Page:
REVIEW: Giant Invisible Robot

Occasionally Jayson McDonald takes a moment to breathe, but it’s pretty rare.

In his imaginative one-man show Giant Invisible Robot, McDonald seamlessly weaves through an arsenal of fun-to-watch characters, beginning with a neglected kid named Russell.

Russell’s BFF is the play’s namesake—an oversized tin can of destruction, capable of flattening Chicago during a particularly boring afternoon. McDonald jumps forward and backward in time and across storylines to build up their lifelong relationship.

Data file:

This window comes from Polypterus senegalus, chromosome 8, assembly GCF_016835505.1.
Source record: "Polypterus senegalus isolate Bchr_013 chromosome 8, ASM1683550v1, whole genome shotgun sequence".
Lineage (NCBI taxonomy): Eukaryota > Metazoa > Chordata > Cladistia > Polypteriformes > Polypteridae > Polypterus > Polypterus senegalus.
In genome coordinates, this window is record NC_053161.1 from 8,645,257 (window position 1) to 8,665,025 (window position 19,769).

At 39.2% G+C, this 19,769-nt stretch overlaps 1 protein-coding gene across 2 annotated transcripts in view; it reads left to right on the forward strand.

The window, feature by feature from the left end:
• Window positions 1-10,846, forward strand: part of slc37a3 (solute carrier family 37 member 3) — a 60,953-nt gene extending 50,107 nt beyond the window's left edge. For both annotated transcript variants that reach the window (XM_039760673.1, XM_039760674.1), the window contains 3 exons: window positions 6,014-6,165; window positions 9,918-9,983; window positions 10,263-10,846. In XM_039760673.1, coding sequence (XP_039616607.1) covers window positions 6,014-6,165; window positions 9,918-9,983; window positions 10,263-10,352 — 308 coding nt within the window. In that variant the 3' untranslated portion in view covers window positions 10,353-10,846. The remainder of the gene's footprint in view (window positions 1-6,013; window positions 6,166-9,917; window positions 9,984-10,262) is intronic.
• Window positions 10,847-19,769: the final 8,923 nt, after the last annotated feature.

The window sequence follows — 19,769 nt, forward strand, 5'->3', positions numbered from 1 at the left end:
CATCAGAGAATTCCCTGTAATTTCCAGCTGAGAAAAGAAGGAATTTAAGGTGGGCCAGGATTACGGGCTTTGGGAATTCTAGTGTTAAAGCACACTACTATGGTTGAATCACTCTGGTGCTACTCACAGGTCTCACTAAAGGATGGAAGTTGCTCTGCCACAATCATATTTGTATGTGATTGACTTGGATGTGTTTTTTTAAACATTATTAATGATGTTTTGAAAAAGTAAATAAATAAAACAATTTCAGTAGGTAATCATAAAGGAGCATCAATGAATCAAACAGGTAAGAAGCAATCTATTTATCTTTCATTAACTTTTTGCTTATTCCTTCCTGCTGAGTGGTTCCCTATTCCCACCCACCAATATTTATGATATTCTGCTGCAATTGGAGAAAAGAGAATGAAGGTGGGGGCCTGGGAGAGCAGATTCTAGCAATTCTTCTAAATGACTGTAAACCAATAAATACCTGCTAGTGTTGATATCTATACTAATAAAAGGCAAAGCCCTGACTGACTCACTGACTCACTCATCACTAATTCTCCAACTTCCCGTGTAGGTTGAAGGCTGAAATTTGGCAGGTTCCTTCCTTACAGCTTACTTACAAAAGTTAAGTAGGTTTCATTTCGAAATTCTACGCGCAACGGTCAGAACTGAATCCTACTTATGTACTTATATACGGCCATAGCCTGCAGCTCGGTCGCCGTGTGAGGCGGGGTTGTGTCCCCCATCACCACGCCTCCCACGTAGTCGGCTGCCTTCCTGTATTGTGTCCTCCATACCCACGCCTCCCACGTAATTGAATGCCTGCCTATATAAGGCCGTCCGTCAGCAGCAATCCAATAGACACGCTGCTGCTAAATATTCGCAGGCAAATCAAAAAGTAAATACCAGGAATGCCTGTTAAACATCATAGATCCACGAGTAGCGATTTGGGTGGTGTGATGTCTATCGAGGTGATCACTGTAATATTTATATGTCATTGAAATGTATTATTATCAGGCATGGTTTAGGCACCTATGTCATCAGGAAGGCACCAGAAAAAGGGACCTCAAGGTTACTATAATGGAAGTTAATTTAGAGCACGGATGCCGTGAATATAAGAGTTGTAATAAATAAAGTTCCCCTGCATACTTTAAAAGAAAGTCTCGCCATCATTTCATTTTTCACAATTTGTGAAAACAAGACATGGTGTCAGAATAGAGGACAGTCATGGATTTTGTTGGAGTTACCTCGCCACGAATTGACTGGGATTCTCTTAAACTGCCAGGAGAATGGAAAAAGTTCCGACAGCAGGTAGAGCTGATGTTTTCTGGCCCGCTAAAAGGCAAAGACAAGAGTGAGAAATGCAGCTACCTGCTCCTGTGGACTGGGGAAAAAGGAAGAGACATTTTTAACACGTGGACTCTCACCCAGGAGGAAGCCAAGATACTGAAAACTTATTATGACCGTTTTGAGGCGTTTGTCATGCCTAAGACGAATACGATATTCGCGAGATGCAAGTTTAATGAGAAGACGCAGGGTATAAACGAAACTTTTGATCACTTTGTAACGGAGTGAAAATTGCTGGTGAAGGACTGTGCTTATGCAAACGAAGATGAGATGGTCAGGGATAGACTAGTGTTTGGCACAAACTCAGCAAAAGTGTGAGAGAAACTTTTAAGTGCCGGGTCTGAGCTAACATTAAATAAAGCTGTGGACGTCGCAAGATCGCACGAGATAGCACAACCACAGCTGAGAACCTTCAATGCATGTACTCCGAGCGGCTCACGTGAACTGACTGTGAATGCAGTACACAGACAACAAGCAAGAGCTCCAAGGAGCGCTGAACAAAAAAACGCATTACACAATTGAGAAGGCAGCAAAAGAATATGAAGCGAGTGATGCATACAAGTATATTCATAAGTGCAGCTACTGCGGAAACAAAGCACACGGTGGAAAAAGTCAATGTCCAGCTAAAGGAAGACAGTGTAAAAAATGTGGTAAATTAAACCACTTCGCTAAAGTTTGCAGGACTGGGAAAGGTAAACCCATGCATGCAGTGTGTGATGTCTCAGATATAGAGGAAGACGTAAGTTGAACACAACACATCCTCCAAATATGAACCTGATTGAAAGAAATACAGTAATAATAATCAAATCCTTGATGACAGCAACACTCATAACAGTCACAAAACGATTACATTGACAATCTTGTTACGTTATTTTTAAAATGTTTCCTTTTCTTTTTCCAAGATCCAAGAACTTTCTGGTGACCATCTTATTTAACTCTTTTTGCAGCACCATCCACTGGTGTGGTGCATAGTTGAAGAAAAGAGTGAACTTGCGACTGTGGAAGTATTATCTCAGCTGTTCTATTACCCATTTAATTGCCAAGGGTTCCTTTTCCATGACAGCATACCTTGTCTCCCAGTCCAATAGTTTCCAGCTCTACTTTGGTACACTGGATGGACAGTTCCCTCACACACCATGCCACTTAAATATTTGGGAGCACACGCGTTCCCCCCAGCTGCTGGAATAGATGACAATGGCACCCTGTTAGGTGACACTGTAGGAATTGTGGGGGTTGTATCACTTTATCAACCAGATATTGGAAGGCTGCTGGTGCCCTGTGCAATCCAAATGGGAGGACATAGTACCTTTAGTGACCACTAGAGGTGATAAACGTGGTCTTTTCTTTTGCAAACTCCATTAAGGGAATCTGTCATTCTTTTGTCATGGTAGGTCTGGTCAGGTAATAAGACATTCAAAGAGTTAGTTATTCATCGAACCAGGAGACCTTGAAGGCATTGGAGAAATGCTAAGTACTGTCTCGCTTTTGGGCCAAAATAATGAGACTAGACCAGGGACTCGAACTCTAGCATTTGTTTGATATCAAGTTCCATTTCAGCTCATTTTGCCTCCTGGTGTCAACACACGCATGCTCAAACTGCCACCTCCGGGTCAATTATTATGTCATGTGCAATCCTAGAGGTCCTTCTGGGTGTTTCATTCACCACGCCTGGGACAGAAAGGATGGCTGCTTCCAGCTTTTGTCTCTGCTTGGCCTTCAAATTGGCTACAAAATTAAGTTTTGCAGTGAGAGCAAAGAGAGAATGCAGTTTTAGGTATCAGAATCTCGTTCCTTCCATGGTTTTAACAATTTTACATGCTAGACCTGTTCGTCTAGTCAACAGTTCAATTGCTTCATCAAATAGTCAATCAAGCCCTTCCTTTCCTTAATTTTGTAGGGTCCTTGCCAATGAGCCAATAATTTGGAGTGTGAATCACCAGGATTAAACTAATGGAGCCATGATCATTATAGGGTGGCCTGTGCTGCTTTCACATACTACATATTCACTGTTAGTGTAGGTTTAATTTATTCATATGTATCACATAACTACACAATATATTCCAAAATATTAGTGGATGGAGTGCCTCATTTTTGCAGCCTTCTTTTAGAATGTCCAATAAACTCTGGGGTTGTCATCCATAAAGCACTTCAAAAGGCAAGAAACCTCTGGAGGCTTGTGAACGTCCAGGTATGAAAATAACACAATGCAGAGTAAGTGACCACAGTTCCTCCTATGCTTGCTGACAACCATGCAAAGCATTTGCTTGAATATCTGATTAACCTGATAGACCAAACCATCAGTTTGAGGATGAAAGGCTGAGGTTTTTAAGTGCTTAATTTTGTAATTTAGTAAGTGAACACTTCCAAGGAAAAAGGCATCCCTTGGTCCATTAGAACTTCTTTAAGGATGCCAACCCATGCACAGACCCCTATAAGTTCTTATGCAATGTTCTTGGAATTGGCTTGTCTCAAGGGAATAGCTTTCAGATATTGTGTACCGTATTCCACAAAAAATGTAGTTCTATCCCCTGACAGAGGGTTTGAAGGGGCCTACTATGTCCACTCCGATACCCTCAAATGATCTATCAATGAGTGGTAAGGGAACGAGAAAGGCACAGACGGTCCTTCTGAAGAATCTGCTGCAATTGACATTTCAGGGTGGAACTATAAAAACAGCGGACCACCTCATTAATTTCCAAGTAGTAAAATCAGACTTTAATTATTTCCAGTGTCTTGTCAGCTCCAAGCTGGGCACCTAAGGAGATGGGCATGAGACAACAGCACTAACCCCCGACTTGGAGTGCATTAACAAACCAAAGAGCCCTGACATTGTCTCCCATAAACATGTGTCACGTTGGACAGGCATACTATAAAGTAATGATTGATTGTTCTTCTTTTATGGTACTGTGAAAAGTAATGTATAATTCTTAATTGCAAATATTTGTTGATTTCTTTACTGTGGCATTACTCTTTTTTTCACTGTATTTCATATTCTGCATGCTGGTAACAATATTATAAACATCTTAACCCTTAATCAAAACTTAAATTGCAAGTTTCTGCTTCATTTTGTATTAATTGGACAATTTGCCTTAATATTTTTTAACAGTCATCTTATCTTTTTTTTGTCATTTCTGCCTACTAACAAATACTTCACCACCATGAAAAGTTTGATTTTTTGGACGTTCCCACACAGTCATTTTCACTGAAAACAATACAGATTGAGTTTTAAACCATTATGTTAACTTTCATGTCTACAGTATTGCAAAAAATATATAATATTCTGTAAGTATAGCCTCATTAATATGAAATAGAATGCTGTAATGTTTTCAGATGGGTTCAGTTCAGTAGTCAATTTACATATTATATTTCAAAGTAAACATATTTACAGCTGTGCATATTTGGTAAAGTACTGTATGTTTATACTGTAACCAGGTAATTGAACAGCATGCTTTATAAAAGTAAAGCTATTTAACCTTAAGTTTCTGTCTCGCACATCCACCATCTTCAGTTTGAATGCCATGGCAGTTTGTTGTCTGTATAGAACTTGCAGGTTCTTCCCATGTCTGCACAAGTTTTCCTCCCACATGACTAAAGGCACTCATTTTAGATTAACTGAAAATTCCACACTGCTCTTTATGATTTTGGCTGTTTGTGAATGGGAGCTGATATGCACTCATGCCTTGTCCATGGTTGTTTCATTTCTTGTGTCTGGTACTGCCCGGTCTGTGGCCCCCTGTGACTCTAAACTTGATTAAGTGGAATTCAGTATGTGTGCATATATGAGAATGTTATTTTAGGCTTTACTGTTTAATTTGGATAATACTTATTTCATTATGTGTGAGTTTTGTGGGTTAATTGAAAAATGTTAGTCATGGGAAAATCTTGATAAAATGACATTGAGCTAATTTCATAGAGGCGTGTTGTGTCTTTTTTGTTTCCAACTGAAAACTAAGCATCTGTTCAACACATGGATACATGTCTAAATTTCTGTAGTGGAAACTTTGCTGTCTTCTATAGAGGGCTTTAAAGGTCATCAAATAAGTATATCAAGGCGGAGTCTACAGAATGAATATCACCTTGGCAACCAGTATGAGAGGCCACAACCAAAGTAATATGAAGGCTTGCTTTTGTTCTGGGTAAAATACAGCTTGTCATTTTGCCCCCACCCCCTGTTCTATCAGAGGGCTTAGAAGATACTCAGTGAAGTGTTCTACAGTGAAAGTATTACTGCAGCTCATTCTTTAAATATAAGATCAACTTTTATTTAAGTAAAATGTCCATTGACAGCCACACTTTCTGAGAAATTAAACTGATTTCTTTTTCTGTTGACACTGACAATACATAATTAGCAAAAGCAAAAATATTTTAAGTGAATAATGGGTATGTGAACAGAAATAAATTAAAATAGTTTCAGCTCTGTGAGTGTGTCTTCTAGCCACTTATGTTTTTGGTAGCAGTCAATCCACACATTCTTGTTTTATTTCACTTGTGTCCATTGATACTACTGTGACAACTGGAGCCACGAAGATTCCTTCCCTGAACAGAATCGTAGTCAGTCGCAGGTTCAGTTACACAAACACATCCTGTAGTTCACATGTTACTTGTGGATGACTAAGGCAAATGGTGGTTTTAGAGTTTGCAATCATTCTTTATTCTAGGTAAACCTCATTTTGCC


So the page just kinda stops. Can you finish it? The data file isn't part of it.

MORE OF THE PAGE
Shad

It was daylight outside, but you wouldn’t have guessed it from the subterranean lighting inside the Biltmore Cabaret. Hip-hop wordsmith Shad and I shared a red velvet booth, while his bassist Ian Koiter absent-mindedly grooved in the background.

A few minutes before soundcheck, we were contemplating the finer points of the 1984 video game Tetris.

“I play a lot of Tetris on my computer. It calms me down in a weird way,” he said. “There’s definitely a rhythm to it. I find it relaxing.” . . .